Volkswagen has announced it will stop building the Phaeton in March of next year. Launched all the way back in 2002, the flagship sedan is the latest victim of the Wolfsburg-based car giant’s plan to cut costs in the wake of the Dieselgate scandal.
The news might come as a surprise because the Phaeton was axed from the Volkswagen lineup in the United States after the 2006 model year. However, it’s still offered in a handful of European countries, where its base price is generally markedly higher than that of an Audi A8, and in China, where it was recently given a few minor updates inside and out.
The Phaeton has consistently missed its sales targets since its introduction, but demand has plummeted in recent months and production has consequently dropped to approximately eight cars a day. The glass-walled factory in Dresden, Germany that churns out the sedan will shut down for about a year after the last example rolls off the assembly line and will be completely revamped. Its full-time employees will be transferred to other Volkswagen Group factories in the region, while some temporary workers are expected to lose their jobs altogether.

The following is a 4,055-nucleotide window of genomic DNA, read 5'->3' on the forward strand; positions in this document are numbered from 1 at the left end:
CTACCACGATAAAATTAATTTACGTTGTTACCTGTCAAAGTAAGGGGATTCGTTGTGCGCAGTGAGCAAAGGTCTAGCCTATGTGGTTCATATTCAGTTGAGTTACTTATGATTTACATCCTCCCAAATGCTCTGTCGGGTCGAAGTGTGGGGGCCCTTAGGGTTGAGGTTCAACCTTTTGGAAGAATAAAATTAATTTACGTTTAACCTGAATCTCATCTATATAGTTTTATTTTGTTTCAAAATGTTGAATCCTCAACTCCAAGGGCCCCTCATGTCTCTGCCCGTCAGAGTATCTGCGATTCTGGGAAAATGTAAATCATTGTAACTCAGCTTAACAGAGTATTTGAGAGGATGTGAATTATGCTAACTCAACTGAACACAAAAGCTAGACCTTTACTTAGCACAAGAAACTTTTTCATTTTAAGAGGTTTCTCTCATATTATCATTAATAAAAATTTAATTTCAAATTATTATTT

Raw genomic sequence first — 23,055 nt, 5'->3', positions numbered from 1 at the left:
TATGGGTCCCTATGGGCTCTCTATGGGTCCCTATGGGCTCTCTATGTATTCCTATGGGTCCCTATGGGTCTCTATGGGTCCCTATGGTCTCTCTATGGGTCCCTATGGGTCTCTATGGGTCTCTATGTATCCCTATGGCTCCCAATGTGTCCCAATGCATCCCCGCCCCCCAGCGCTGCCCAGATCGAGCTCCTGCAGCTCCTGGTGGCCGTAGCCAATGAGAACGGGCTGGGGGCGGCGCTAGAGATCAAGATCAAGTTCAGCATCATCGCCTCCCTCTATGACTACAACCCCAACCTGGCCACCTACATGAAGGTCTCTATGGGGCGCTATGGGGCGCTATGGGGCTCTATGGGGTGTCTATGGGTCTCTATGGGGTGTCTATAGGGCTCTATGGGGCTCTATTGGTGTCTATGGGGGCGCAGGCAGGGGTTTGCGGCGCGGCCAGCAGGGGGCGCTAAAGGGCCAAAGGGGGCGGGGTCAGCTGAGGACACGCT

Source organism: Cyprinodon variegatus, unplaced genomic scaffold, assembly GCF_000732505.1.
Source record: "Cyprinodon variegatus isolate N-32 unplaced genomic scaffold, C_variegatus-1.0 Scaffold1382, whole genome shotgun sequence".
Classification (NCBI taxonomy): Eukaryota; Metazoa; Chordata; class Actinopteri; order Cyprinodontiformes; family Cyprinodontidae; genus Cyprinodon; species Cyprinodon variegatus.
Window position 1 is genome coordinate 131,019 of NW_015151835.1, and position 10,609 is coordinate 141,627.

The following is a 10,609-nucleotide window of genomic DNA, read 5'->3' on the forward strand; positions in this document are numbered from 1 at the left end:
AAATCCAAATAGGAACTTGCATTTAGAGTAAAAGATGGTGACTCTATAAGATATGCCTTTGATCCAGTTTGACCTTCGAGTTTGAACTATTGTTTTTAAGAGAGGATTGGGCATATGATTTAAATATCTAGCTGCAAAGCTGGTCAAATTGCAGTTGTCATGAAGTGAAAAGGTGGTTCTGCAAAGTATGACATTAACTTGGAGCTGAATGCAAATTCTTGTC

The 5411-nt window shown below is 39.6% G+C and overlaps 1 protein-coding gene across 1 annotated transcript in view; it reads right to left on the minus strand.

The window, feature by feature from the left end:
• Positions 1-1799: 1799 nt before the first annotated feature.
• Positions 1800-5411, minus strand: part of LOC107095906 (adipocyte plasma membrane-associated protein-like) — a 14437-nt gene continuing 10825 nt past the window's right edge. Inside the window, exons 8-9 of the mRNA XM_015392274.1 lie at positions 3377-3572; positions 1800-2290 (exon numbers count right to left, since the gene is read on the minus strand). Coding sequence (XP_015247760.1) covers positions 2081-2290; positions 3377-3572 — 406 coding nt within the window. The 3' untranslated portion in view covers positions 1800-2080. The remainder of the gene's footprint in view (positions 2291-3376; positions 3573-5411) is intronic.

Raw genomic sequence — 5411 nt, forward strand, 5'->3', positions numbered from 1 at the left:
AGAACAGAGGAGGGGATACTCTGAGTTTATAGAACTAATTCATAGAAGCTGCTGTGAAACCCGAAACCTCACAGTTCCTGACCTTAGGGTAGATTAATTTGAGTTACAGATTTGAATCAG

Volkswagen officials told trade journal Automotive News that the Dresden factory will be assigned a new model to build as soon as it re-opens, though they stopped short of confirming what it will be. Insiders have also revealed that the next generation of the Phaeton will be assembled in Dresden starting in 2019.
The second-generation Phaeton is a monumentally important model because it will spearhead Volkswagen’s electric car offensive. It will again take the form of a highly luxurious, Audi A8-sized sedan with an understated design, but it will not be offered with conventional gasoline- and diesel-burning engines. Instead, it will be equipped with an evolution of the 430-horsepower battery-powered drivetrain that will be inaugurated by the production version of the Audi e-tron quattro concept in a couple of years’ time.